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Bill that would make Iowa a hands-free driving state stalls in the legislature

As of May 1, the Iowa House and Senate have still not brought bills that would limit the use of electronic devices while driving to full votes on the floor of each chamber. 

Rep. Ann Meyer (R-Webster) is the floor manager of a bill that would restrict most uses of electronic devices aside from voice-activated or hands-free use. Meyer said that a poll of legislators showed that the House as a whole supports the bill, but she does not have the votes to get it through the Ways and Means Committee.

“My hope is next year we’re going to have a new makeup, and I will be able to get it through [the committee],” Meyer said.

Sen. Ken Rozenboom (R-Mahaska) is the floor manager of a similar bill in the Senate. He said that by his understanding, Senate leadership “isn’t really interested in passing something here that doesn’t survive in the House.” The Senate Transportation Committee unanimously advanced the Senate bill on Jan. 31, but it was referred back to the same committee on March 24. 

Current law bans texting and driving, but not other uses of electronic devices. Senate File 2141 only allows for voice-activated or hands-free use and a handful of select situations. 

“We see this all the time,” Meyer said in a previous interview on Feb. 7. “When I’m driving down to Des Moines on 35, I see people that don’t even look up from their phone, if I’m passing them on the left. It’s an issue.”

In 2020, 947 crashes took place in Iowa that involved drivers who were distracted by an electronic device, including four deaths, according to the Iowa Department of Transportation. That’s almost 2 percent of all motor vehicle crashes in Iowa in 2020. In an interview on Feb. 11, Sergeant Alex Dinkla with the Iowa State Patrol said statistics for distracted driving are “way far underreported.”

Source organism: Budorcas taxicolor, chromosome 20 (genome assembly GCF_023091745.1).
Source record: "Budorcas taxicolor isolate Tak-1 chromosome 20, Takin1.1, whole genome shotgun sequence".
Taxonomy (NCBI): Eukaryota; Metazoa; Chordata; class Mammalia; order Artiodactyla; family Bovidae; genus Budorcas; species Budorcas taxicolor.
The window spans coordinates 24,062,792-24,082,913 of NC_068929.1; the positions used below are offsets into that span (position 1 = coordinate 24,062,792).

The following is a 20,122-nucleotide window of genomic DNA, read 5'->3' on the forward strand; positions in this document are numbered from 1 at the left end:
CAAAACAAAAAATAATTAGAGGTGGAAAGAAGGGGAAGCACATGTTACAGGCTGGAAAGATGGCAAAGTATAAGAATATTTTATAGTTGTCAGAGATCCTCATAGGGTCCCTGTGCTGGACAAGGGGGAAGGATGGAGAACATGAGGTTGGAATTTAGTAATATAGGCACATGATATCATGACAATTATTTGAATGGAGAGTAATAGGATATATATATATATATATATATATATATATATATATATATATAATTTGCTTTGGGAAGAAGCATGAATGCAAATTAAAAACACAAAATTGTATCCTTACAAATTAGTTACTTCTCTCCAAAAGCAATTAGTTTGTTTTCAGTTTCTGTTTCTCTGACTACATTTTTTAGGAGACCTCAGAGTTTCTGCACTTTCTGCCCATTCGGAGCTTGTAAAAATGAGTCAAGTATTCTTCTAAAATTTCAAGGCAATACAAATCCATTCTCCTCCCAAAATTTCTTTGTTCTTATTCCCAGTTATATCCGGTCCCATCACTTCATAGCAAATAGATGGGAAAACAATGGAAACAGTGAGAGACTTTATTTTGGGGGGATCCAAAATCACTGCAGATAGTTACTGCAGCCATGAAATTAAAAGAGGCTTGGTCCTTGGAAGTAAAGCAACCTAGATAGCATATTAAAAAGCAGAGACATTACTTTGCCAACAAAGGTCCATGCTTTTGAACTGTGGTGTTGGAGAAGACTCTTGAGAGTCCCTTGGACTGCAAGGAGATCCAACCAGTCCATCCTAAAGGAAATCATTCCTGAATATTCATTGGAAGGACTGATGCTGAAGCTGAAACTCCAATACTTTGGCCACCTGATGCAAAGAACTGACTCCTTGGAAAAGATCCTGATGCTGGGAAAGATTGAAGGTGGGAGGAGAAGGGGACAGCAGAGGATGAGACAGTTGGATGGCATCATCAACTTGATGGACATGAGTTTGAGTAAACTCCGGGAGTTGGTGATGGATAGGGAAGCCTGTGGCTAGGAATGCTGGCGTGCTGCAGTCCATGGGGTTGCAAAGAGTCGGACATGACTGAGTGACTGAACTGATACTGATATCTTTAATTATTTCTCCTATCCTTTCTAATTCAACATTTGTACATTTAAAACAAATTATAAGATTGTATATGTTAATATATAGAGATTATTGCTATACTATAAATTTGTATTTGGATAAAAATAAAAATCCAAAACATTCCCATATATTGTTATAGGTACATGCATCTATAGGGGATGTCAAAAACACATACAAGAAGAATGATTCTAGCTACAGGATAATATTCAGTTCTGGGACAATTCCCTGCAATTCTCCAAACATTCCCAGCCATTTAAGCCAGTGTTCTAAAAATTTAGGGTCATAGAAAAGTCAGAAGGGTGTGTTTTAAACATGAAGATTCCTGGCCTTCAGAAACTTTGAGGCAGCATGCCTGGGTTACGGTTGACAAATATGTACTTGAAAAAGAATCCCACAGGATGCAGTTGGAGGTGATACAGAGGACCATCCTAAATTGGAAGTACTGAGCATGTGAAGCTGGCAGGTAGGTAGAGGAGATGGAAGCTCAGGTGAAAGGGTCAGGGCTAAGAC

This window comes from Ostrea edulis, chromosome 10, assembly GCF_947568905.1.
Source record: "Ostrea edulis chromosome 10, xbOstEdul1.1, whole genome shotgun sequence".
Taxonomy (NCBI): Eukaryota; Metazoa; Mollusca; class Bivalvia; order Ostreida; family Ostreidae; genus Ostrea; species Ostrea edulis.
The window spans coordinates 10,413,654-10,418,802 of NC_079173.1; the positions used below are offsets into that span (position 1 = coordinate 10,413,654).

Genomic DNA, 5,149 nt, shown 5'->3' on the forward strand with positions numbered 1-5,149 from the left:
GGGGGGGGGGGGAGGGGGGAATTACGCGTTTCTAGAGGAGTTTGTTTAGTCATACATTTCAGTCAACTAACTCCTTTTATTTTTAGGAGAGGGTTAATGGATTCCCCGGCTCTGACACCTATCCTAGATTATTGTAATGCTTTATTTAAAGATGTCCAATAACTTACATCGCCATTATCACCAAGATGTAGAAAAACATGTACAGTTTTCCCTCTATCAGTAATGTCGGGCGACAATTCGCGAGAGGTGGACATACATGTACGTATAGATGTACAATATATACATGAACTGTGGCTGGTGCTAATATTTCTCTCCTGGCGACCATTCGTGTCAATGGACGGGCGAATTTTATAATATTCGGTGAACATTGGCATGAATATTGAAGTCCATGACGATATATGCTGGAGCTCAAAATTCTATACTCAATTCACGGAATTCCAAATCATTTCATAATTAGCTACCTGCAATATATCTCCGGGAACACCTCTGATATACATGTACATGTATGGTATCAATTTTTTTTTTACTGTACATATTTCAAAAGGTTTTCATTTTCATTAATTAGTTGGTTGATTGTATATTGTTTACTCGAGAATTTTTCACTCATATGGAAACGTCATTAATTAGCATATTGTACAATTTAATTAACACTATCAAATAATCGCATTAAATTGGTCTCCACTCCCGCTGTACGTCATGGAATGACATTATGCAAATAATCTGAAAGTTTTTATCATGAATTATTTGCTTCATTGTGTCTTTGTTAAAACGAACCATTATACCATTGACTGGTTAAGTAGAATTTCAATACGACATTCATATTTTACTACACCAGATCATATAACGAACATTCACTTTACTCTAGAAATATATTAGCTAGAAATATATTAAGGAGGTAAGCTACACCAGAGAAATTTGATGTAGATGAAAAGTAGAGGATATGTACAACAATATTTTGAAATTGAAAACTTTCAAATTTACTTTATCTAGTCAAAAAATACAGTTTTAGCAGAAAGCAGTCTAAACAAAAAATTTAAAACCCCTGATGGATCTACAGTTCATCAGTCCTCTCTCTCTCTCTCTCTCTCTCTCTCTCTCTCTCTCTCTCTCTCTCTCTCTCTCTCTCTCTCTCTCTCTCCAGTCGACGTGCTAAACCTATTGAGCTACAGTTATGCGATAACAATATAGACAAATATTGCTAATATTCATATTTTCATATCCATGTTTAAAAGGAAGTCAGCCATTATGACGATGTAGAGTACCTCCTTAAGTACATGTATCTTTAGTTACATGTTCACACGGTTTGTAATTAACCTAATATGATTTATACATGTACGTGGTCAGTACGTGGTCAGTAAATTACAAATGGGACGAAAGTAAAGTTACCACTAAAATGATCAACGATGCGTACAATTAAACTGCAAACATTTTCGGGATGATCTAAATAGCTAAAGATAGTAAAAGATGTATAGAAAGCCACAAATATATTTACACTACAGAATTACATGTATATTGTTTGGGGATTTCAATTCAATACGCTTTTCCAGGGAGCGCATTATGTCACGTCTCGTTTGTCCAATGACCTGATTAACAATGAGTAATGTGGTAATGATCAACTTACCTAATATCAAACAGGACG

Dinkla said the bill would help officers enforce the distracted driving law because “if we see that device in a hand, we know that you’re not supposed to do that.” He said the current law that prohibits minors from using handheld electronic devices while driving presents another challenge, as it may be difficult for officers to tell what a driver’s age is before making a traffic stop. 

The Des Moines Register reported on March 18 that a Register/Mediacom Iowa Poll found that 70 percent of Iowa adults support a ban on handheld electronic device use while driving. 30 states currently prohibit the use of handheld cell phones while driving, according to the Governors Highway Safety Association.

“And you know, our hope is that we in Iowa here can prevent some of these preventable crashes from happening, and this is one step closer towards doing that and ultimately lowering our fatality rate,” Dinkla said. 

A bill that would ban the use of handheld devices while driving in road work and school zones is also stuck in the House Ways and Means Committee. Meyer said her goal is to pass the broad ban on device use while driving, with this more limited ban as a backup. 

“If we can just ban this in those two zones, to protect kids and to protect construction workers that are on the road, that can be injured, we’ll be doing something,” Meyer said.

In a Feb. 9 interview, Rozenboom said he thinks that banning device use in just school or work zones “falls far short of what we need to do.”

The broader ban doesn’t ban all device usage, though. It allows drivers to use single-touch or verbal commands to activate or deactivate an electronic device or one of its features. This doesn’t permit drivers to read electronic messages or access video calls, non-navigation video content, video streaming or gaming data. 

The Senate and House broad bans have other exceptions, including caveats that would allow drivers to view emergency and weather alerts, report emergencies. The Senate bill allows for access to fleet management systems. 

The Senate’s bill includes a $45 fine, while the similar bill in the House would increase the scheduled fine to $100, so the chambers would need to reconcile these bills to pass a law. Violators of either bill would also be guilty of a moving violation, which can be considered for the suspension of a driver’s license or for habitual offender status. Under these bills, officers would give warnings to violators of this law until Jan. 1, 2023.

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